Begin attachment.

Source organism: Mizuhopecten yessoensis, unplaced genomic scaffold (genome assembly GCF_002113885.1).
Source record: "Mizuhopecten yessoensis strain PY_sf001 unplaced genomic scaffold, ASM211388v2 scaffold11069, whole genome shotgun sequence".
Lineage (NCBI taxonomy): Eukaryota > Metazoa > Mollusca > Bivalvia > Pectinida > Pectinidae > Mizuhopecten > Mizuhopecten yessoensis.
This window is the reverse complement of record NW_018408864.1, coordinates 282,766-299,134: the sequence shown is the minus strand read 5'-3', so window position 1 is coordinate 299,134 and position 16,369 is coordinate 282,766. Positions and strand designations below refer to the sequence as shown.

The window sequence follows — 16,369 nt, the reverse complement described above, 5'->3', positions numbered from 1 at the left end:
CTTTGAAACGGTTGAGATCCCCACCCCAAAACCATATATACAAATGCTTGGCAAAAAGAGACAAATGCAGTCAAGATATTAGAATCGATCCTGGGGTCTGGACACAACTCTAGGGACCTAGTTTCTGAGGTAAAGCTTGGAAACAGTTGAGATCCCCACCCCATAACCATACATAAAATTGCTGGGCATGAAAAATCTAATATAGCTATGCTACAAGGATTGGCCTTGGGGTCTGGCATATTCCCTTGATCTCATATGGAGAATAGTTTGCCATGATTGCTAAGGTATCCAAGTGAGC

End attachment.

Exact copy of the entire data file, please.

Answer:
Source organism: Mizuhopecten yessoensis, unplaced genomic scaffold (genome assembly GCF_002113885.1).
Source record: "Mizuhopecten yessoensis strain PY_sf001 unplaced genomic scaffold, ASM211388v2 scaffold11069, whole genome shotgun sequence".
Lineage (NCBI taxonomy): Eukaryota > Metazoa > Mollusca > Bivalvia > Pectinida > Pectinidae > Mizuhopecten > Mizuhopecten yessoensis.
This window is the reverse complement of record NW_018408864.1, coordinates 282,766-299,134: the sequence shown is the minus strand read 5'-3', so window position 1 is coordinate 299,134 and position 16,369 is coordinate 282,766. Positions and strand designations below refer to the sequence as shown.

The window sequence follows — 16,369 nt, the reverse complement described above, 5'->3', positions numbered from 1 at the left end:
CTTTGAAACGGTTGAGATCCCCACCCCAAAACCATATATACAAATGCTTGGCAAAAAGAGACAAATGCAGTCAAGATATTAGAATCGATCCTGGGGTCTGGACACAACTCTAGGGACCTAGTTTCTGAGGTAAAGCTTGGAAACAGTTGAGATCCCCACCCCATAACCATACATAAAATTGCTGGGCATGAAAAATCTAATATAGCTATGCTACAAGGATTGGCCTTGGGGTCTGGCATATTCCCTTGATCTCATATGGAGAATAGTTTGCCATGATTGCTAAGGTATCCAAGTGAGC